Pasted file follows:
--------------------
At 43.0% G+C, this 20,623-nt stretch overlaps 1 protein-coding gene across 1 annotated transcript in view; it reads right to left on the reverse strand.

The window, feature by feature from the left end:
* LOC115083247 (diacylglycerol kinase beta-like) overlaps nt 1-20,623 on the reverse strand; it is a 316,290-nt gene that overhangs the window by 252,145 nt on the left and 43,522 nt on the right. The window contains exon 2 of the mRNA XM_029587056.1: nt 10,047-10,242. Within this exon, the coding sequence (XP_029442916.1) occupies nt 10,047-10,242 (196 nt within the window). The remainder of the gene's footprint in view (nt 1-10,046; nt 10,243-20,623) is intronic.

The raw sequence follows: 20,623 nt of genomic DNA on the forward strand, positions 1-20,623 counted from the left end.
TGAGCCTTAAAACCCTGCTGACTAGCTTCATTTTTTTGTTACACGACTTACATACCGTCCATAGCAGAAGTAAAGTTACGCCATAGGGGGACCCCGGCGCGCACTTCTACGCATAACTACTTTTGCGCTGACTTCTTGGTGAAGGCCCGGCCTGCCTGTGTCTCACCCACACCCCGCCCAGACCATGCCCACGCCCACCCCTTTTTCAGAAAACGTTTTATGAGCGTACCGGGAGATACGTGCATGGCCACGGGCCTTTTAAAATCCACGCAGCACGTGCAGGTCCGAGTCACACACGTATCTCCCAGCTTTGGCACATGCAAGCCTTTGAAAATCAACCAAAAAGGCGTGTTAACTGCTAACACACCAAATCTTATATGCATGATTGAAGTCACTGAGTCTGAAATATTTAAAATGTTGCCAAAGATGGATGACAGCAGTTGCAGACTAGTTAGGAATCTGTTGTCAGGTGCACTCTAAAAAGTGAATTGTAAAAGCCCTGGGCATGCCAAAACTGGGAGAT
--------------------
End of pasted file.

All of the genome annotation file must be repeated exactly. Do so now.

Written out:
At 43.0% G+C, this 20,623-nt stretch overlaps 1 protein-coding gene across 1 annotated transcript in view; it reads right to left on the reverse strand.

The window, feature by feature from the left end:
* LOC115083247 (diacylglycerol kinase beta-like) overlaps nt 1-20,623 on the reverse strand; it is a 316,290-nt gene that overhangs the window by 252,145 nt on the left and 43,522 nt on the right. The window contains exon 2 of the mRNA XM_029587056.1: nt 10,047-10,242. Within this exon, the coding sequence (XP_029442916.1) occupies nt 10,047-10,242 (196 nt within the window). The remainder of the gene's footprint in view (nt 1-10,046; nt 10,243-20,623) is intronic.

The raw sequence follows: 20,623 nt of genomic DNA on the forward strand, positions 1-20,623 counted from the left end.
TGAGCCTTAAAACCCTGCTGACTAGCTTCATTTTTTTGTTACACGACTTACATACCGTCCATAGCAGAAGTAAAGTTACGCCATAGGGGGACCCCGGCGCGCACTTCTACGCATAACTACTTTTGCGCTGACTTCTTGGTGAAGGCCCGGCCTGCCTGTGTCTCACCCACACCCCGCCCAGACCATGCCCACGCCCACCCCTTTTTCAGAAAACGTTTTATGAGCGTACCGGGAGATACGTGCATGGCCACGGGCCTTTTAAAATCCACGCAGCACGTGCAGGTCCGAGTCACACACGTATCTCCCAGCTTTGGCACATGCAAGCCTTTGAAAATCAACCAAAAAGGCGTGTTAACTGCTAACACACCAAATCTTATATGCATGATTGAAGTCACTGAGTCTGAAATATTTAAAATGTTGCCAAAGATGGATGACAGCAGTTGCAGACTAGTTAGGAATCTGTTGTCAGGTGCACTCTAAAAAGTGAATTGTAAAAGCCCTGGGCATGCCAAAACTGGGAGAT